[Ed. - It's been a while since I have done it, so I thought I would post my column from this week's edition of the paper. Since we have gone to paid online subscriptions opinions are no longer available at the free site, but I will still occasionally post those columns here. This week's is on a subject near and dear...anti-smoking hysteria.]
With most behaviors society considers hazardous efforts are made to adjust bad habits. Driving is dangerous so wear your seat belt. AIDS kills so use protection. Sound reasonable? For some reason though, when it comes to nicotine, society insists on a zero-tolerance policy proving ineffective.
That topic was recently explored by epidemiologist Philip Alcabes. Despite piles of money spent, only 4 to 5% of smokers quit annually. That is roughly 2 million quitters, while a million will start smoking in the same year. After 40 years of stop smoking efforts, it is a dismal outcome.
Judging from results of recent data on local substance abuse by teens, our obsession with smoking is having a negative effect as well. While 95% believe smoking is a moderate to great health risk, only 43% of sixth graders attribute that risk to alcohol. That number will drop to 35% by 12th grade. Considering that societal affects of alcohol abuse far outweigh those of smoking, it makes one wonder if we haven’t been barking up the wrong addiction.
Robert Levy and Rosalind Marimont showed in 1998 that, outside factors removed, the risk of dying prematurely (before age 75) from smoking related illness is 1 in 12. Not a healthy choice, to be sure, but also not a sure path to early demise.
Risks from second-hand smoke have also been exaggerated. The accepted risk factor for second-hand smoke is 1.19. Epidemiologists generally dismiss anything less than 1.3 as random, otherwise known as not noteworthy. The British Medical Journal has stated, “the commonly reported 30 percent increase in heart disease risk...is highly implausible.” The EPA had its “benchmark” study struck down by a federal court in ‘98 for torturing data and deliberately misleading the public about second-hand smoke. Among other things, said the court, the EPA “adjusted established procedure and scientific norms to validate the Agency’s public conclusion.”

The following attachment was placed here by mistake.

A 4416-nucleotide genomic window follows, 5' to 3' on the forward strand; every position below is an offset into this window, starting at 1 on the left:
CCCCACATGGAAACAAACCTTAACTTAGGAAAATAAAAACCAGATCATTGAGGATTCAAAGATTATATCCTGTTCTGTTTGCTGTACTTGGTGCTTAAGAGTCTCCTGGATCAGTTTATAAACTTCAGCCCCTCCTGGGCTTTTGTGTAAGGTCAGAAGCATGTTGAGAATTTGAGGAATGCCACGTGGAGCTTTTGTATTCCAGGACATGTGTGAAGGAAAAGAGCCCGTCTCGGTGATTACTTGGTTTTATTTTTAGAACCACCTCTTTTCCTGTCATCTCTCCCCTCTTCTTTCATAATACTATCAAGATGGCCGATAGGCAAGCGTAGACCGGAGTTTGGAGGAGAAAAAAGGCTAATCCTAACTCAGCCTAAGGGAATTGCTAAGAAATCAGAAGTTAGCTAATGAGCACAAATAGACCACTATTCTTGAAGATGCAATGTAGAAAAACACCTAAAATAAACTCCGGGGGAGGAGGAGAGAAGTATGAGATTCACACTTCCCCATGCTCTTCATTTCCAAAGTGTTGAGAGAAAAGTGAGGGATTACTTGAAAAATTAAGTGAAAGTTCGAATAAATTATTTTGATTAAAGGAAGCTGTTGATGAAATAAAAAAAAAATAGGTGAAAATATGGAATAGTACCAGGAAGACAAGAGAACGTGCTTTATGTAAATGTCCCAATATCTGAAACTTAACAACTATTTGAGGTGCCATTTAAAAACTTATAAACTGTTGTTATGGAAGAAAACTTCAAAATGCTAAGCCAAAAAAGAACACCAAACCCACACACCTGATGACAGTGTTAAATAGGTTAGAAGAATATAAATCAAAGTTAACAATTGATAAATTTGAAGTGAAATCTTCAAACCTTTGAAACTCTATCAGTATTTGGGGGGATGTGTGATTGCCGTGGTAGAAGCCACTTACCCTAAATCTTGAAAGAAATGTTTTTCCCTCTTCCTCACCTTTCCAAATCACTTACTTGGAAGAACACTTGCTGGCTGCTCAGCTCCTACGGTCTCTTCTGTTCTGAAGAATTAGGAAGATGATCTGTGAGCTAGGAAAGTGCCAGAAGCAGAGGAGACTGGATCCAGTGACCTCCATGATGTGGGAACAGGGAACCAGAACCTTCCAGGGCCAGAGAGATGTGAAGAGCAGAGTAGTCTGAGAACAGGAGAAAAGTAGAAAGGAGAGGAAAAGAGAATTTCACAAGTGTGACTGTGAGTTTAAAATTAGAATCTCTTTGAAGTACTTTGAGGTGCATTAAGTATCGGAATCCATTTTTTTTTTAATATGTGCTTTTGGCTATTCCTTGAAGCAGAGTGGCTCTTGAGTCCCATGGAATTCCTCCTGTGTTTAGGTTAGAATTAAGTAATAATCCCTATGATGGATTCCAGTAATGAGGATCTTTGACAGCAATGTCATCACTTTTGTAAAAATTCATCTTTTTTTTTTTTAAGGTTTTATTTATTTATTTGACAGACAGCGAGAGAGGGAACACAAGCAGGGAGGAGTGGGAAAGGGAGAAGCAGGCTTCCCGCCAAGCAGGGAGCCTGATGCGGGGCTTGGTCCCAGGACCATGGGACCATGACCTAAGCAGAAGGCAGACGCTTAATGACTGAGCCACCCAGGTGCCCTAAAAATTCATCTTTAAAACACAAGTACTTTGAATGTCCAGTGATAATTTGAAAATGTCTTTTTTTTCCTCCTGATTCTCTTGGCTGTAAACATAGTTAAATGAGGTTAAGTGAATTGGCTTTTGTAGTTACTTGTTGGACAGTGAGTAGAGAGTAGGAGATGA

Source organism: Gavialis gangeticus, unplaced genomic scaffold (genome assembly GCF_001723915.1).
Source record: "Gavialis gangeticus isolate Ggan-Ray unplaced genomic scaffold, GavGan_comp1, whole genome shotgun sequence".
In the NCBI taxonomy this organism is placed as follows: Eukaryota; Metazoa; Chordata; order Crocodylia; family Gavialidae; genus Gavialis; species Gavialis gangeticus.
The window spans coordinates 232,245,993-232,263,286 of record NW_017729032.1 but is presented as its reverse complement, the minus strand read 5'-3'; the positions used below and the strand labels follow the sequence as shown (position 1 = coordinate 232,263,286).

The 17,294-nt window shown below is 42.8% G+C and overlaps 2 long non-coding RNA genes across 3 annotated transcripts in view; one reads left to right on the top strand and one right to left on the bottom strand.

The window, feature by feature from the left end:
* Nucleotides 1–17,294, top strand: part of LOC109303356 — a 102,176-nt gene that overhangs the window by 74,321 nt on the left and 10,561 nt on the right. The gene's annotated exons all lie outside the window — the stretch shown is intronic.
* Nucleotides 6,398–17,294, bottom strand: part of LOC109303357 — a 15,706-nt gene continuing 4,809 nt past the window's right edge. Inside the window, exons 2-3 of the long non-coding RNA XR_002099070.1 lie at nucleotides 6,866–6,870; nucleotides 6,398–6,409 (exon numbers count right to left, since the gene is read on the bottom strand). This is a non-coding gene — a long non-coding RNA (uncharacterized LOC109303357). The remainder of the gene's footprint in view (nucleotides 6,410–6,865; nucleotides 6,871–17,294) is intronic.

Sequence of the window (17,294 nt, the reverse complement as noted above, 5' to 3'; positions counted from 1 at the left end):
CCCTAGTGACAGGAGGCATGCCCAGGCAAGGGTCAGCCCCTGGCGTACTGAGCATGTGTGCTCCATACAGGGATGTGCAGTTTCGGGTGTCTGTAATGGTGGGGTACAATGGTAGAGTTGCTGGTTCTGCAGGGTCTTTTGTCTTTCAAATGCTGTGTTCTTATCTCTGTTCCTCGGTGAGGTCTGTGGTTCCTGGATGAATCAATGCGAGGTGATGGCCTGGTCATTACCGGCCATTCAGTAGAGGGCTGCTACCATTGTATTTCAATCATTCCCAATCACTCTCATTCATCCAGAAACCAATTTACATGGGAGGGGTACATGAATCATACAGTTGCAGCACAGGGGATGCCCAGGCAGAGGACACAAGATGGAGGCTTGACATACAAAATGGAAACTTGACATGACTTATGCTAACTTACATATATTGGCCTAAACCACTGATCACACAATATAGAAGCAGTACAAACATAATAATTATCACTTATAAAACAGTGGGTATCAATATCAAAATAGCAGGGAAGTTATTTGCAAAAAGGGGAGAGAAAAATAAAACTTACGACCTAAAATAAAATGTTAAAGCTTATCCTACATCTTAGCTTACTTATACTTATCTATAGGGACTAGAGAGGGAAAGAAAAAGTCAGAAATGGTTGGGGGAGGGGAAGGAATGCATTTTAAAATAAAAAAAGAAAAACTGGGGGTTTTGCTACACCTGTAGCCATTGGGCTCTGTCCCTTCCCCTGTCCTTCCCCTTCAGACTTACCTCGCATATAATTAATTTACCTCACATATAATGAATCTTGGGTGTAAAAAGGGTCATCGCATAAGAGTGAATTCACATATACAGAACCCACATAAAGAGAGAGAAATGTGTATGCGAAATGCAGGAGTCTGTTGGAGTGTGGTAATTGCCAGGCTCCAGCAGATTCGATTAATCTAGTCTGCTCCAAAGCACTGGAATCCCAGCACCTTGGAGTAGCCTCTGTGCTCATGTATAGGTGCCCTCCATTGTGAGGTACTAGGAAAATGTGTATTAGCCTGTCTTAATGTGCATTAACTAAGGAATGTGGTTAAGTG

Oh, but the health care costs are astronomical says the anti-smoking lobby. Not so says Harvard’s Kip Viscusi, who has shown that smokers pay more in taxes than the costs of the habit to society.
In the end it is smoke, not nicotine, that is a hazard. Yet, instead of offering safe smokeless alternatives society has decided nicotine must be eradicated. The cost of that hysteria is proving expensive in new ways, as our youth remain dangerously unaware of the affects of far more destructive addictions.
As a smoker I can guarantee my habit will never cause me to – beat my children, kill a family with my car, get a fatal STD, cause an unwanted pregnancy, be raped – to say nothing of long-term health affects. Alcohol is responsible for all this plus generations of fallout that many families never overcome at a toll impossible to measure. Yet only 35% of 12th graders see alcohol as risky.
A question: How many parents out there are worried their son or daughter will smoke during the plethora of upcoming graduation parties? That’s what I thought.
Attitudes toward smoking and alcohol prove that teens do listen...to what we say, and what we do not. Maybe it’s time to start adjusting our priorities.